In response, this morning I found the following retweets:
Janitors are people too mt @Comprof1: anyone see the problem here? janitor makes/is guaranteed more than an adjunct? http://www.timeshighereducation.co.uk/news/us-college-may-link-presidents-pay-to-lowest-paid-staff/2011553.article …
Yeah I'm not signing up for class warfare that doesn't have clean toilets or respect for people that clean them @gingerest @Comprof1
Now, there have been times I have misunderstood a tweet or not read the attached link, so I can’t blame @TressieMcphd (someone I follow) for her tweet. However, I do feel it’s important that I go on record and clarify what I meant in my original tweet and clear my name from the accusations of trying to start a class war.
First, some of my background to put into context my comments. Anyone who knows me knows that I am not the elitist implied in the tweet. In fact, I have more interaction with the cleaning crew and maintenance workers at the colleges and universities I’ve worked at than the tenured faculty in my department. Why? For almost 25 years I have been an adjunct at 3 different colleges/universities. This means I teach when the full time faculty don’t want to, namely very early morning or late night classes. This is the time when facility maintenance is done. In addition, I put myself through school cleaning houses. Believe me, I understand the social stigma and the hard work janitors do.
This said, “janitors” as we know it, are entry level workers. Most of the cleaning staff at the schools where I work were either a) parents who needed flexible schedules for childcare purposes, b) immigrants who were taking English or GED classes during their off time to move into a more professional career, or c) students who wanted to leave college debt free so took the job that would pay and give them tuition. Why do I know this? Because I spoke with them, even helped out a few of them by reviewing papers or giving them help on homework.
The problem with the article I cited from THE is that it was geared towards the UK. As such, some of the terms they used such as “adjunct” and “janitor” might be different than what we use. It is hard to get your point across sometimes in 140 characters so I used the terms used in the article and then linked the comment to the article so others could understand the context for my tweet. Obviously it didn’t happen. So here is my extended version.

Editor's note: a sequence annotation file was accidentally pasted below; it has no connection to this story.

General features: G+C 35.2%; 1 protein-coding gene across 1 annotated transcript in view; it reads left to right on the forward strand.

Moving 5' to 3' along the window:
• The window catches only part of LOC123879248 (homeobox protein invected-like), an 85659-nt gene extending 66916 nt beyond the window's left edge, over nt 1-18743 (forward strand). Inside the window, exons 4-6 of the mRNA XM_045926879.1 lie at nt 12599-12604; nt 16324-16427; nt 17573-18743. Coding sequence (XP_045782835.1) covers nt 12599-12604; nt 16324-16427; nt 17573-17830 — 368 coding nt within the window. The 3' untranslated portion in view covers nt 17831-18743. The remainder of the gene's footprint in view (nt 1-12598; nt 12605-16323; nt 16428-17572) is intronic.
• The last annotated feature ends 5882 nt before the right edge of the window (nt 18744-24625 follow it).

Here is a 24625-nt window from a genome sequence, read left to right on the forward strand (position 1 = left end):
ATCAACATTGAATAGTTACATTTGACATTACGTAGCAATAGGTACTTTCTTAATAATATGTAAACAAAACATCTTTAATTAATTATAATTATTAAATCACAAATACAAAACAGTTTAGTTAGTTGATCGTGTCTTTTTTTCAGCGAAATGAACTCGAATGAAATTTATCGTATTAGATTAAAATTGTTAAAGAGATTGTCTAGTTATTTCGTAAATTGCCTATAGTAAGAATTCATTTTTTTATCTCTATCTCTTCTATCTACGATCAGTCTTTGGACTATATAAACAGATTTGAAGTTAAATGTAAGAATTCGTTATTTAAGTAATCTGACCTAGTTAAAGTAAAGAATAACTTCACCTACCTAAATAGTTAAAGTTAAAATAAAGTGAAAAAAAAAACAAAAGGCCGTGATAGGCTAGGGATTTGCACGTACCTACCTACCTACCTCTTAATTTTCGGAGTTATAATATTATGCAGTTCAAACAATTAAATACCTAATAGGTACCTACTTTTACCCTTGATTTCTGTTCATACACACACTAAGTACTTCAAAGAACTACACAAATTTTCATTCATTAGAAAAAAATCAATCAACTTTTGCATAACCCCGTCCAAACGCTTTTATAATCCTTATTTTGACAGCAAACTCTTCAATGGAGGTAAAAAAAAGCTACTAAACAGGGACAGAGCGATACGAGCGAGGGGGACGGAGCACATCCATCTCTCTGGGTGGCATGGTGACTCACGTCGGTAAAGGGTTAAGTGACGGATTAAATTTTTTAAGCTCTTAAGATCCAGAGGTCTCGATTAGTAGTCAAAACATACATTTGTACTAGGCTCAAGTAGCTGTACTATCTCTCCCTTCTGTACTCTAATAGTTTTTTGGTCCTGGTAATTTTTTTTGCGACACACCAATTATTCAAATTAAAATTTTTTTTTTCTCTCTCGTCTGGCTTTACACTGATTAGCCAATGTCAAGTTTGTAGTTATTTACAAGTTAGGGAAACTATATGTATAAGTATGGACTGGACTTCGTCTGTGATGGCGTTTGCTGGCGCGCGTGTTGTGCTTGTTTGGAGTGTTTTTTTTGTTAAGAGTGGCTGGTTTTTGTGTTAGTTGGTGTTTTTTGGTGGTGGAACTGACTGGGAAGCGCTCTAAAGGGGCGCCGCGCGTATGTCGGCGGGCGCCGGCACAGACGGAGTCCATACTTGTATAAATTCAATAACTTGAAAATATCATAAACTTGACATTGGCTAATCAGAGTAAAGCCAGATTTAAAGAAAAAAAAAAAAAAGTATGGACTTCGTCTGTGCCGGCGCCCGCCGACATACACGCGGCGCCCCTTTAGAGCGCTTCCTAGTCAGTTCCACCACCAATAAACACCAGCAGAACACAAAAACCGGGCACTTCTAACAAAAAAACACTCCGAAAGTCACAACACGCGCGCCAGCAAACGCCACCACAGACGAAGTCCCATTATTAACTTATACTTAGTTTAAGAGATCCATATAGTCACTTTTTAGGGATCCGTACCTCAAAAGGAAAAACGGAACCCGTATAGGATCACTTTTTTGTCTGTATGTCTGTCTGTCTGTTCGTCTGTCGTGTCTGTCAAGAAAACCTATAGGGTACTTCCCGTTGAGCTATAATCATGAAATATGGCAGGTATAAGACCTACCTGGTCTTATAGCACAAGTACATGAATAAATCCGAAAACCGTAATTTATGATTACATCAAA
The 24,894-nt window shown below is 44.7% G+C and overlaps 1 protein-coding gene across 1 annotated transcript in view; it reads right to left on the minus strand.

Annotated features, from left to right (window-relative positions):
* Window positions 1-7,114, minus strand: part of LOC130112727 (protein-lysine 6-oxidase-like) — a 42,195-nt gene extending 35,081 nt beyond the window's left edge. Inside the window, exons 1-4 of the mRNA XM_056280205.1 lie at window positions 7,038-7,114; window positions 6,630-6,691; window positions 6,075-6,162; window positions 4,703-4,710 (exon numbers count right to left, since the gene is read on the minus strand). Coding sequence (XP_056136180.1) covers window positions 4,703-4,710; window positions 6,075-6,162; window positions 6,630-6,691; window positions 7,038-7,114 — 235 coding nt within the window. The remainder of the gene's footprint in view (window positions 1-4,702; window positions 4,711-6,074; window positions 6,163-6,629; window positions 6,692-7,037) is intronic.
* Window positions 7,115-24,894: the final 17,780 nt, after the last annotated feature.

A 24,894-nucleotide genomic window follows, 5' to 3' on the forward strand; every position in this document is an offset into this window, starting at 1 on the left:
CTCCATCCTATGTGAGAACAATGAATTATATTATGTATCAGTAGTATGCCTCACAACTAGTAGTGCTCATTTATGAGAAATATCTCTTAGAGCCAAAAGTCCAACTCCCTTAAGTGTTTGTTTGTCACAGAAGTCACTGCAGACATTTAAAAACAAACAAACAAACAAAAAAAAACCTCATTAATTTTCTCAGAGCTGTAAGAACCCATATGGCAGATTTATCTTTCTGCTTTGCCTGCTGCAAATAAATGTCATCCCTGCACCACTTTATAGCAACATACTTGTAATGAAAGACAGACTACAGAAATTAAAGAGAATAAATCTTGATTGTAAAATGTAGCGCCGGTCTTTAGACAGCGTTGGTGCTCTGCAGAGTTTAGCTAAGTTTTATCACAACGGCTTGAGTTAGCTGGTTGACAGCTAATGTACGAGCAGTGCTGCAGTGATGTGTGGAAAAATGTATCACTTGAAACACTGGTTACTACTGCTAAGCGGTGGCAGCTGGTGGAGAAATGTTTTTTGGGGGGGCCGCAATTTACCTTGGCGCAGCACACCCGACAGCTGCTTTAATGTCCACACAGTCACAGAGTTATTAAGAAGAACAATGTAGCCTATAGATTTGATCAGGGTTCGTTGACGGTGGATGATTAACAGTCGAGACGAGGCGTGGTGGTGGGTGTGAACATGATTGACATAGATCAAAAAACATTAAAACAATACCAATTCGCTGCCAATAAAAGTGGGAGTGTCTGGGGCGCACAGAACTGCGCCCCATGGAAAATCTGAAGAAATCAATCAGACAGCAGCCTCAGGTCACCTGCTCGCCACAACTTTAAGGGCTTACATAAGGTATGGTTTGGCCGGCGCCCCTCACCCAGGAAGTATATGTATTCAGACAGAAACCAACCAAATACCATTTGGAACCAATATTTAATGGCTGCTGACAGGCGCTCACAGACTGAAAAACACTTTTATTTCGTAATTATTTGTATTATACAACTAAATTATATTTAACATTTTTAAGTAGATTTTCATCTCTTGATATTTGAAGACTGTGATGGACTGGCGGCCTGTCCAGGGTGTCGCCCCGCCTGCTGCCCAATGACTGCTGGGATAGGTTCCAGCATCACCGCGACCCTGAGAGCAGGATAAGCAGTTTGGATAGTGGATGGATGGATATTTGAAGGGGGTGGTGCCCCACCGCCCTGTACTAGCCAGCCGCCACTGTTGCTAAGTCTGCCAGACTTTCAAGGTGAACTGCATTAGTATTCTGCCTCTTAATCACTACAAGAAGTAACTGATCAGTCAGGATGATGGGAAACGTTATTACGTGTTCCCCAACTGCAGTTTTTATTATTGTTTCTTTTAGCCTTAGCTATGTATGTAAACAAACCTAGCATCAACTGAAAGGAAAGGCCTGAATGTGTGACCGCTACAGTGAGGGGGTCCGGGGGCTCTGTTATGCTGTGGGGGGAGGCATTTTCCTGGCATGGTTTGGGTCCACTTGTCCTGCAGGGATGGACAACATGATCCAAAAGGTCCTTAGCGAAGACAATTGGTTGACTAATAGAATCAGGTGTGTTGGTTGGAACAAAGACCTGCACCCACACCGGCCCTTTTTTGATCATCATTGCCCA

Problems with the article
1. In the article, there was discussion and a quick mention of the problem with adjuncts, but more of the focus was on the unfair treatment of entry level jobs at the university, such as the “janitors”. Then the janitor’s average salary of $30,000 per year was given. I did not have a problem with the fact that janitors were fighting for benefits and a living wage. This, in fact, is a problem in both private and public institutions where those on top have a much greater income than those on the bottom. My problem was that there was no discussion of the adjuncts and TA’s who make half as much. In relation to the janitors and clerks, who were listed as the lowest paid at the university, adjuncts are not even worth a mention. To me, this is like speaking of the farm failures without addressing the impact this has on migrant workers. Adjuncts and TA’s aren’t even worth a mention.
2. If you are going to write an article about the lowest paid workers, make sure you are including those that legally the institution is allowed to pay below minimum wages, fire at will without any excuse or recompense, are not allowed sick time, vacation time, or health insurance, have no chance for promotion, and many times are carrying the greatest debt load. At my university, at least, a “janitor” can apply to be a supervisor and even get training to become a skilled maintenance worker. This is not true for adjuncts (academic personnel).
“Adjuncts” can be considered peripheral or increasingly, entry level jobs, just as a janitor is the entry level job for maintenance. However, after 25 years in which I have done everything expected to get a tenure track job, they are being abolished. In its place is a vacuum based on individual contracts in which a college or university can do whatever they want. Legally, there is no minimum wage. Legally, adjuncts can be fired for no reason or no process (unless there is a union contract). Legally, adjuncts must still pay back college loans and cannot get them waived. It is now time to start reassessing what “class” the adjunct is in and make sure that there are minimum employment standards for all workers whether they be adjuncts, migrant workers, non-profit workers, nannies, or any other job where a worker can be exploited. This can only be done by 1) making society aware of this problem/issue, 2) joining together to advocate fair working conditions, and 3) making sure there is legislation in place the protects all workers.